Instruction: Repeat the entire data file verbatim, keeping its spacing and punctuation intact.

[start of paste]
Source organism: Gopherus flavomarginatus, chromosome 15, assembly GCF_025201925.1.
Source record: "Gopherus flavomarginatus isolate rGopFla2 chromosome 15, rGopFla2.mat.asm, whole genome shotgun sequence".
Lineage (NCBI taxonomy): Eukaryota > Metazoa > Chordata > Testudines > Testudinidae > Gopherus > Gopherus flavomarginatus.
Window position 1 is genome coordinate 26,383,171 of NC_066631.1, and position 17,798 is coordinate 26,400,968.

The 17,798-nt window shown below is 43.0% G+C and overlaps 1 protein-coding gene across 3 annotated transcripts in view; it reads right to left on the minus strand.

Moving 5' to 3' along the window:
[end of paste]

Source organism: Gopherus flavomarginatus, chromosome 15, assembly GCF_025201925.1.
Source record: "Gopherus flavomarginatus isolate rGopFla2 chromosome 15, rGopFla2.mat.asm, whole genome shotgun sequence".
Lineage (NCBI taxonomy): Eukaryota > Metazoa > Chordata > Testudines > Testudinidae > Gopherus > Gopherus flavomarginatus.
Window position 1 is genome coordinate 26,383,171 of NC_066631.1, and position 17,798 is coordinate 26,400,968.

The 17,798-nt window shown below is 43.0% G+C and overlaps 1 protein-coding gene across 3 annotated transcripts in view; it reads right to left on the minus strand.

Moving 5' to 3' along the window: